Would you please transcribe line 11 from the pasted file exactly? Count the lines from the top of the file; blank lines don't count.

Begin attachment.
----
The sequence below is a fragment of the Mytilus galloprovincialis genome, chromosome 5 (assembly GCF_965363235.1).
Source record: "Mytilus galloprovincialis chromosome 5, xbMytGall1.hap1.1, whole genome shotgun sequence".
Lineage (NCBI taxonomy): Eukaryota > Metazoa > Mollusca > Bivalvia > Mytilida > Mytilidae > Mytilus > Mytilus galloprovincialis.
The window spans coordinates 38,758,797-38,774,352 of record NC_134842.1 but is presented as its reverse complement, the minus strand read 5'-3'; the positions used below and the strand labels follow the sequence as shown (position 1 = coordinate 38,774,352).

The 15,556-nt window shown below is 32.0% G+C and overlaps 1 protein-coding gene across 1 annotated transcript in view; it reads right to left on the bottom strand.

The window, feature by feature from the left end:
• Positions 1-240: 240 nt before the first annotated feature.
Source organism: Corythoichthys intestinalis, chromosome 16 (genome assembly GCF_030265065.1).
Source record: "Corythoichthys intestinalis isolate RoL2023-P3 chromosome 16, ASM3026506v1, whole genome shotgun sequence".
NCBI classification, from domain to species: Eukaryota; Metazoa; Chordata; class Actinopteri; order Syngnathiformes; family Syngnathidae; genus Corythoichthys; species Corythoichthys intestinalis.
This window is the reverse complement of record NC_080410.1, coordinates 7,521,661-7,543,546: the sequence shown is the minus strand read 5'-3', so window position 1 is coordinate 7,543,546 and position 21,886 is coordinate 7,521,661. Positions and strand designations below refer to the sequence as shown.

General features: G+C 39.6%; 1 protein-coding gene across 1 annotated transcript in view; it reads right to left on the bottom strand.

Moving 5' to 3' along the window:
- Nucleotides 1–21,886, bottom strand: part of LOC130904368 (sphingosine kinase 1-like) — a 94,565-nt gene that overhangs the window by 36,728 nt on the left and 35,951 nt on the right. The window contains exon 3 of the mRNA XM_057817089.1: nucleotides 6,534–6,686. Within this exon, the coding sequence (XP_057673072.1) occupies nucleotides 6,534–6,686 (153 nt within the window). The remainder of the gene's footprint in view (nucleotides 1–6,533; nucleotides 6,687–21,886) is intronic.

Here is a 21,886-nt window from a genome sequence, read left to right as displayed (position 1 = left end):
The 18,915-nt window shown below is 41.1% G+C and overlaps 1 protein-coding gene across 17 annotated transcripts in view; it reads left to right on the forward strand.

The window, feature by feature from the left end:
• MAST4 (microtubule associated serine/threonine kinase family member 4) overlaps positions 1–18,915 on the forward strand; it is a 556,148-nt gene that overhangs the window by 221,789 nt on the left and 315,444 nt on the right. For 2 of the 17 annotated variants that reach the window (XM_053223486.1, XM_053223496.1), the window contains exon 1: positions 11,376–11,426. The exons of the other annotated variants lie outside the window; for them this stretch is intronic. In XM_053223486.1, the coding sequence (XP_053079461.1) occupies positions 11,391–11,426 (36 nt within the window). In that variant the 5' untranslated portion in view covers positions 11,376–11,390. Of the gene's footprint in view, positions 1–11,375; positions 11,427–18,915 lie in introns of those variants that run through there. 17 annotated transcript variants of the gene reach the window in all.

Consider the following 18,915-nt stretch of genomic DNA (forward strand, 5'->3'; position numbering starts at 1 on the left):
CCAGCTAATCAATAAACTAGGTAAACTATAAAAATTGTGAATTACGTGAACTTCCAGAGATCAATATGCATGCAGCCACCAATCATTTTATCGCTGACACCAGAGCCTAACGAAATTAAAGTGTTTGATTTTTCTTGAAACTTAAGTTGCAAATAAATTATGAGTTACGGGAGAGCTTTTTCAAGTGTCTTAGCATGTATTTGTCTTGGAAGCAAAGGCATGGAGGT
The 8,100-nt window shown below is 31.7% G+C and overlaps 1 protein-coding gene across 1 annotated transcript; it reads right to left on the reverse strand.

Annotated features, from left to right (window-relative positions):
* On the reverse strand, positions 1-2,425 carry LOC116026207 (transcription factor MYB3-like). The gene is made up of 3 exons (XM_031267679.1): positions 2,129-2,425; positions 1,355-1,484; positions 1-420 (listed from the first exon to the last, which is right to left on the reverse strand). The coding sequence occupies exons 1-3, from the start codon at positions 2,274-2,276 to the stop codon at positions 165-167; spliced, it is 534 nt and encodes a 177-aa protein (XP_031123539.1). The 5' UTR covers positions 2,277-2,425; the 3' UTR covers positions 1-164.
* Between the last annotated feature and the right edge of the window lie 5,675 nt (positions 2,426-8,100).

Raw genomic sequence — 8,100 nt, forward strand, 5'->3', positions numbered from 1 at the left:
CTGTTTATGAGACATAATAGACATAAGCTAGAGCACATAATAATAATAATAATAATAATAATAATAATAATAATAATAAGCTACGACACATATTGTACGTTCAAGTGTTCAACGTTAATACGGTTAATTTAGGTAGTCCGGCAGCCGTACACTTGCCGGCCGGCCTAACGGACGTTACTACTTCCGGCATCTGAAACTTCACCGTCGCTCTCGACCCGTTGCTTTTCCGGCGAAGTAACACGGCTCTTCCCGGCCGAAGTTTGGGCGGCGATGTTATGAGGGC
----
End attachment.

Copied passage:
This window is the reverse complement of record NC_080410.1, coordinates 7,521,661-7,543,546: the sequence shown is the minus strand read 5'-3', so window position 1 is coordinate 7,543,546 and position 21,886 is coordinate 7,521,661. Positions and strand designations below refer to the sequence as shown.